What we earn: Sports professionals
BY JOHN E. HOOVER World Sports Writer
Sunday, April 15, 2012
4/15/12 at 4:48 AM
What we earn: Community leaders
What we earn: Business professionals
What we earn: Other Oklahomans
What we earn: Public officials
What we earn: Sports figures
What we earn: CEOs
What we earn: Income growth stagnates in vice grip of recession
Head football coach, University of Oklahoma
Annual compensation: $4,925,000
Coming from the steel-tough south side of Youngstown, Ohio, the son of a high school football coach, Bob Stoops is humbled by his salary.
Even today, after 13 years at OU, Stoops feels "incredibly fortunate" about his latest deal: eight years, $39.4 million. Athletic director Joe Castiglione said it another way: "Exceptional. Just the perfect guy."
Here's why: When Stoops arrived in December 1998, OU's athletic department generated $26.1 million revenue. In 2010-11, it was $93.7 million, according to OU's annual athletic department report.
Stoops' salary is funded by athletic department revenue, and none of his pay comes from taxpayer dollars, according to an OU spokesman. He is the highest-paid state employee ever.
"Worth every penny," Castiglione said.
- JOHN E. HOOVER, World Sports Writer
Third baseman, Tulsa Drillers
Annual salary: $7,500
The Colorado Rockies' top prospect considered playing college baseball - he was recruited by Oklahoma State and others - but chose to go pro when he received a $625,000 signing bonus. That's $10,300 more than what was slotted by the commissioner's office for his draft position, after being a second-round choice out of high school in 2009.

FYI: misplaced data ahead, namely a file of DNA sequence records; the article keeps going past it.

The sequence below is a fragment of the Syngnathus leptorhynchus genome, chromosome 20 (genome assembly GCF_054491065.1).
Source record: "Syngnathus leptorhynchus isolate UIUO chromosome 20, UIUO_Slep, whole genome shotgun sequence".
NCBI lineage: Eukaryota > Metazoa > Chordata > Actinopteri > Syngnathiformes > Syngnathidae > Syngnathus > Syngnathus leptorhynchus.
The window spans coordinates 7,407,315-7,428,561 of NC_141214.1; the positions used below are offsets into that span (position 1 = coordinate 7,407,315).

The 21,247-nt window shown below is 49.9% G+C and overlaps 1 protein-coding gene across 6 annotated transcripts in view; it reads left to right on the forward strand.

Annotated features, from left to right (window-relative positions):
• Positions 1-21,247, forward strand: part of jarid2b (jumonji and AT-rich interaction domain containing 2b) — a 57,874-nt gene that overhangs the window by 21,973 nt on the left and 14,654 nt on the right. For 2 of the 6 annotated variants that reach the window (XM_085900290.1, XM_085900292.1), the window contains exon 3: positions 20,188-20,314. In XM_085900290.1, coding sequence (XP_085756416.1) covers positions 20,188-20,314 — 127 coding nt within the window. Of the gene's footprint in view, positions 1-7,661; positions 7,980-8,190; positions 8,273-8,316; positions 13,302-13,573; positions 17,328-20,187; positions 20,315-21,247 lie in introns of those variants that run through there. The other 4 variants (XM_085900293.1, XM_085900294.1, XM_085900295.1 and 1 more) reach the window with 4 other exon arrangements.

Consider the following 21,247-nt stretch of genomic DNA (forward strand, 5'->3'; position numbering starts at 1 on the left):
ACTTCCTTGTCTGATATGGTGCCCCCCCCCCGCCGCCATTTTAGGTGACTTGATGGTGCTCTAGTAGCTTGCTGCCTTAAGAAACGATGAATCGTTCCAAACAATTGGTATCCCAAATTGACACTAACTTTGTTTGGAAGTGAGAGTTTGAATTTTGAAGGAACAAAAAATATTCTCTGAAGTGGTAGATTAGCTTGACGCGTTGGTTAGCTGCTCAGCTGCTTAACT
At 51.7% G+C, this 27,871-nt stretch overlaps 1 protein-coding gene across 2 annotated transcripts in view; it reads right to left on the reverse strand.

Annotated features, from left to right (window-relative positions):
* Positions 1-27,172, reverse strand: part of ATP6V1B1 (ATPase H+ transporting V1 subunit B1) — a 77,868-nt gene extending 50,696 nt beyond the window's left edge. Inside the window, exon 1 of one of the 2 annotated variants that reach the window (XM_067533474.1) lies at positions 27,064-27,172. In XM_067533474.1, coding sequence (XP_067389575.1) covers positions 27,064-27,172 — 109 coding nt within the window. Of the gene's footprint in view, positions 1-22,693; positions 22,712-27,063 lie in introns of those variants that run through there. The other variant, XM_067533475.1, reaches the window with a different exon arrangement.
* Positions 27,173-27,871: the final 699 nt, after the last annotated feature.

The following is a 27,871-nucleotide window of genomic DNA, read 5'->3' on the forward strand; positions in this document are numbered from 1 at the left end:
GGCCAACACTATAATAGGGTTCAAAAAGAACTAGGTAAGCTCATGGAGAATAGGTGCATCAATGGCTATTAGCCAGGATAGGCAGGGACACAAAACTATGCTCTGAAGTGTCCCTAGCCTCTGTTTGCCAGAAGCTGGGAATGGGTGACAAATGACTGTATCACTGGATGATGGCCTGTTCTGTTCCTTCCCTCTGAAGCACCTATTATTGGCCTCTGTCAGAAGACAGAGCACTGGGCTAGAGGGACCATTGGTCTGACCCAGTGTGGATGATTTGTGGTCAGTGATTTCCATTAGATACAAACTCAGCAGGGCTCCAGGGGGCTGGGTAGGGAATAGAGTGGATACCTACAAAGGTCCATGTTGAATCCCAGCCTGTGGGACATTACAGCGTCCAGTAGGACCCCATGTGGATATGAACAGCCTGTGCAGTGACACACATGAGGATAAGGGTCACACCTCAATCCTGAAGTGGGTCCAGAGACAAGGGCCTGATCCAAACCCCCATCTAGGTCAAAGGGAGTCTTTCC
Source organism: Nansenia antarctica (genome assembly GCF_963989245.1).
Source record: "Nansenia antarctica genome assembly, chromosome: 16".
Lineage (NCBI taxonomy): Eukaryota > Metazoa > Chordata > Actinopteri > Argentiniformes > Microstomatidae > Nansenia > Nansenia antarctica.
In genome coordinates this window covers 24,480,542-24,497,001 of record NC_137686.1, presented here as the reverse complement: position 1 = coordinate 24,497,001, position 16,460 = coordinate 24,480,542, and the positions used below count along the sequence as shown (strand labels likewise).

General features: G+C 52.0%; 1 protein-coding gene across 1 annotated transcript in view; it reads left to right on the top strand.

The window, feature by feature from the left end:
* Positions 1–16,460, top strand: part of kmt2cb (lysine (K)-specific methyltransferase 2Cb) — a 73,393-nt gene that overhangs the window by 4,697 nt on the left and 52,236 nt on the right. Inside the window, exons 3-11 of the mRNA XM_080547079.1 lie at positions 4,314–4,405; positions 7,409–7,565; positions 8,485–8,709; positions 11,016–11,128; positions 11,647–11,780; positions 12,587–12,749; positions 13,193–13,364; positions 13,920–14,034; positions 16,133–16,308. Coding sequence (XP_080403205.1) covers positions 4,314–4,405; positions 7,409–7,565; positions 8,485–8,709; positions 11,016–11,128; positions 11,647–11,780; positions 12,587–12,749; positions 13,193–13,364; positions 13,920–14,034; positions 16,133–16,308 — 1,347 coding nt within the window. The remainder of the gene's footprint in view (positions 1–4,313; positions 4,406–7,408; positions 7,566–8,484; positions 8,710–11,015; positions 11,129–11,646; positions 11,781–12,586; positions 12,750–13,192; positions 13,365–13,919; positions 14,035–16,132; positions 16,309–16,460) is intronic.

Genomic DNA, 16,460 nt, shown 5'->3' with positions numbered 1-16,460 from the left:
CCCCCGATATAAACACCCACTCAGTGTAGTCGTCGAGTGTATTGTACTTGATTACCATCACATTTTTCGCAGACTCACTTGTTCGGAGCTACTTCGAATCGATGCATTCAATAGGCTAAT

"It has worked out well," Arenado said.
First-year Double-A players, such as Arenado, who have been drafted and come up through a major league organization's farm system, earn $1,500 a month. The Drillers' season is five months long, although it could be extended two weeks for the playoffs. If Arenado reaches the majors this season, as many are projecting he will do, Arenado would earn the minimum salary. The minimum was raised 16 percent this year to $80,000 per month, or $480,000 for the season, plus potential postseason earnings if the Rockies make the playoffs.
- BARRY LEWIS, World Sports Writer
Football video coordinator, Oklahoma State University
Annual salary: $70,077
Except for brief stints at the University of Pittsburgh and with the Dallas Cowboys and a Dallas-area sports software company, the 50-year-old Naple has been the video coordinator for Oklahoma State's football program since 1988.
He first worked with 16mm film before transitioning to videotape. The switch to digital video occurred in 2000. For Cowboy coaches, Naple and his seven-person staff provide edited video - collected from four cameras - of every practice session and every game. During the season, Naple works between 60 and 70 hours per week.
"It's a lot better than when we (processed film)," he says. "I think it was 100 hours a week."
- BILL HAISTEN, World Sports Writer